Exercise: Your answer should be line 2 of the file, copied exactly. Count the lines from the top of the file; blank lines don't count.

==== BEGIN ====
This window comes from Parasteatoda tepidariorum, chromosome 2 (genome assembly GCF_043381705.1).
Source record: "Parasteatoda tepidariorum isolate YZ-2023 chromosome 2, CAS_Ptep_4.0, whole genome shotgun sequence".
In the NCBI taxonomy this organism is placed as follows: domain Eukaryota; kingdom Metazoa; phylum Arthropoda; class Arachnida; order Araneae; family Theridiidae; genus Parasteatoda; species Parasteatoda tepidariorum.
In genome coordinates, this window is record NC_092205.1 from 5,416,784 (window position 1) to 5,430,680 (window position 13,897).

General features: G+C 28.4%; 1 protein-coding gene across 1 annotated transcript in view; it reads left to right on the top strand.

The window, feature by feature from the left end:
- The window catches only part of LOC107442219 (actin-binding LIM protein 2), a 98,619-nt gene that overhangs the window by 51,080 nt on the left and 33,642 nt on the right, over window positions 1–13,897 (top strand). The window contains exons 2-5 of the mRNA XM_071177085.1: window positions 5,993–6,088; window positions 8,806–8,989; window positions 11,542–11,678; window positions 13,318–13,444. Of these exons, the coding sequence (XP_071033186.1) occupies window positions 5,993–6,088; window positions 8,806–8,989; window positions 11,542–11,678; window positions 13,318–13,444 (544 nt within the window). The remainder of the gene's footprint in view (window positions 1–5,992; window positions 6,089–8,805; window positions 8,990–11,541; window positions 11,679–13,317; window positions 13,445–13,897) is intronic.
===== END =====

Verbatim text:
Source record: "Parasteatoda tepidariorum isolate YZ-2023 chromosome 2, CAS_Ptep_4.0, whole genome shotgun sequence".